The more I read of the biological genetic systems that control body formation the more I see high specific systems engineering techniques that I use in computer systems. Modular, object-orientated techniques allowing simple design structures to be easily modified and expanded are clearly visible, such as in the six genes that are used to define body sections, so similar across species that the eye gene from the fruit fly can be used to produce the eyes in mice. This type of modular, high-level control of complex and varied sub-processes as found in all life since the Cambrian Explosion seems to point directly at the use of "life" development system tools, giving basic structure control facilities, and allowing rapid prototyping and design changes. It is fascinating to see how these "life" systems work, and I believe that a "life" development system can be reverse engieered from the knowledge being gained in recent and future years, that will allow the development of new insects and mamals using a gene bank and computer system to mix and match body parts...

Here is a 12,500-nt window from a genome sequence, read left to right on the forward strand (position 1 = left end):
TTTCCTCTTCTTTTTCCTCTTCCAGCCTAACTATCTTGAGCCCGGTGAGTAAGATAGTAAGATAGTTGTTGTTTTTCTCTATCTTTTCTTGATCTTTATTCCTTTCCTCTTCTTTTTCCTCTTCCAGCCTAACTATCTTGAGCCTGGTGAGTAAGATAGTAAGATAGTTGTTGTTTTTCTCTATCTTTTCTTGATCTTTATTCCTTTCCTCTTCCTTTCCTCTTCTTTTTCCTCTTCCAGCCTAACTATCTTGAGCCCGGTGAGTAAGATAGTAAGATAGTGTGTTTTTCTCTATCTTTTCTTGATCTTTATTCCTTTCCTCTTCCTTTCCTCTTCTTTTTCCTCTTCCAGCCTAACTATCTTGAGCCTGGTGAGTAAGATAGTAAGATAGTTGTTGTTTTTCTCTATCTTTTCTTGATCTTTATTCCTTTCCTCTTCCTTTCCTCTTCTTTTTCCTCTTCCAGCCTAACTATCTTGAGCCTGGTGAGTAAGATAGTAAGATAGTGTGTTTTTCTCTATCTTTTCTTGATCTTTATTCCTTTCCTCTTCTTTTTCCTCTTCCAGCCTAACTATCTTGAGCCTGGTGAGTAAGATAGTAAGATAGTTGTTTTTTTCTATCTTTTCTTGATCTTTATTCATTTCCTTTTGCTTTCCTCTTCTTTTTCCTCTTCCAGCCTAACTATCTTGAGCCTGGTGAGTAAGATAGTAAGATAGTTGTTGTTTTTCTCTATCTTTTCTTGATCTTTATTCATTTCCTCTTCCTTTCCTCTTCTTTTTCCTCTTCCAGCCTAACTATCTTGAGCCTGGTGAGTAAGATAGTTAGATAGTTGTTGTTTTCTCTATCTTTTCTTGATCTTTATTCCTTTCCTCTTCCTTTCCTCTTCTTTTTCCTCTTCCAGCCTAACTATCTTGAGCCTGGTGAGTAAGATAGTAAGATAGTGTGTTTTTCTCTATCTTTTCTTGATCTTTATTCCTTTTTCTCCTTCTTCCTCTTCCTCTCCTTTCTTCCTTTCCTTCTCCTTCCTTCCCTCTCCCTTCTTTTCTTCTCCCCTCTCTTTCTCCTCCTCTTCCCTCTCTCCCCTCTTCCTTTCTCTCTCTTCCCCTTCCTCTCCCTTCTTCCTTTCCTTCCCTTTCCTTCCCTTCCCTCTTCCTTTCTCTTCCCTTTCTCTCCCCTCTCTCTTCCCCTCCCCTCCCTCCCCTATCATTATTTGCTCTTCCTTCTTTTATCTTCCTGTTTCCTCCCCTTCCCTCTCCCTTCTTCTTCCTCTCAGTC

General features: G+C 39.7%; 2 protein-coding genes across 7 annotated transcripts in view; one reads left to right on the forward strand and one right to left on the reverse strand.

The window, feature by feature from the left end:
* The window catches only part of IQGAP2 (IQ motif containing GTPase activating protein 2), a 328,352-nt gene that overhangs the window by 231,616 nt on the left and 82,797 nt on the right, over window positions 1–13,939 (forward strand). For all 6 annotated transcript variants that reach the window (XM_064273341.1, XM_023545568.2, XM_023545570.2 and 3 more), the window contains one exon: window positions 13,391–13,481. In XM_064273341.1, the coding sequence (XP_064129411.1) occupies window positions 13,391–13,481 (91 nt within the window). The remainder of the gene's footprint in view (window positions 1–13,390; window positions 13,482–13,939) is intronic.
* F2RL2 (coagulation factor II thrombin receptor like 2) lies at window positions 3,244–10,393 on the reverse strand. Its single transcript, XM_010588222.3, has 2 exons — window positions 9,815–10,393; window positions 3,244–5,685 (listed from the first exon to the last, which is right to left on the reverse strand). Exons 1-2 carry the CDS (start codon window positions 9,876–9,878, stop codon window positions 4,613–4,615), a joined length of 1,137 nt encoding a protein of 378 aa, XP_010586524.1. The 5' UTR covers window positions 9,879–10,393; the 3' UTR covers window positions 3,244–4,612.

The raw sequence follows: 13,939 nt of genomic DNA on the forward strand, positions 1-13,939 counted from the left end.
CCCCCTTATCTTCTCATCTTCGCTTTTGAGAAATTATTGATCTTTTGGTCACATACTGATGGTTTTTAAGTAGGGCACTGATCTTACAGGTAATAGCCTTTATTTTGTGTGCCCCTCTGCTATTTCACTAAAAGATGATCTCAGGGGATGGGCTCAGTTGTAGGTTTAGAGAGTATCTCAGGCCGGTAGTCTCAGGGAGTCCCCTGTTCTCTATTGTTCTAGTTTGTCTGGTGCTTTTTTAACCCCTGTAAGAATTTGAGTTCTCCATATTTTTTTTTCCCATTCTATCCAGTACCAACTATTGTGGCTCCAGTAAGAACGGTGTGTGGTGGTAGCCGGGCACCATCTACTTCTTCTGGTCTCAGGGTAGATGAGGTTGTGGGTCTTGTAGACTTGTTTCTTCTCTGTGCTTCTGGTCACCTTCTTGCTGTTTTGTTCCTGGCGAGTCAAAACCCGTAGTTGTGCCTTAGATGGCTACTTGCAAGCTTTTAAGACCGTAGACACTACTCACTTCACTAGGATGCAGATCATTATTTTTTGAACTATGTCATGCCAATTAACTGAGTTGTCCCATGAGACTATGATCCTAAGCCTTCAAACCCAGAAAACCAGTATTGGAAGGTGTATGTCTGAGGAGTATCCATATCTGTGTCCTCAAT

posted by Robin Colclough
August 19, 2008
About once a month at Sigma Xi headquarters, we liven up the lunch hour with an American Scientist Pizza Lunch talk. In these informal lectures, scientists describe new research to nonscientists. The series is light on jargon but heavy on solid science. Each Pizza Lunch offers an in-depth look at its subject, whether it's bedbugs or the smart grid. Click below to read about and download these talks -- and to subscribe!
JSTOR, the online academic archive, now contains complete back issues of American Scientist from its inception in 1913 (as Sigma Xi Quarterly) through 2005.
The table of contents for each issue is freely available to all users; those with institutional access can read each complete issue.
View the full collection here.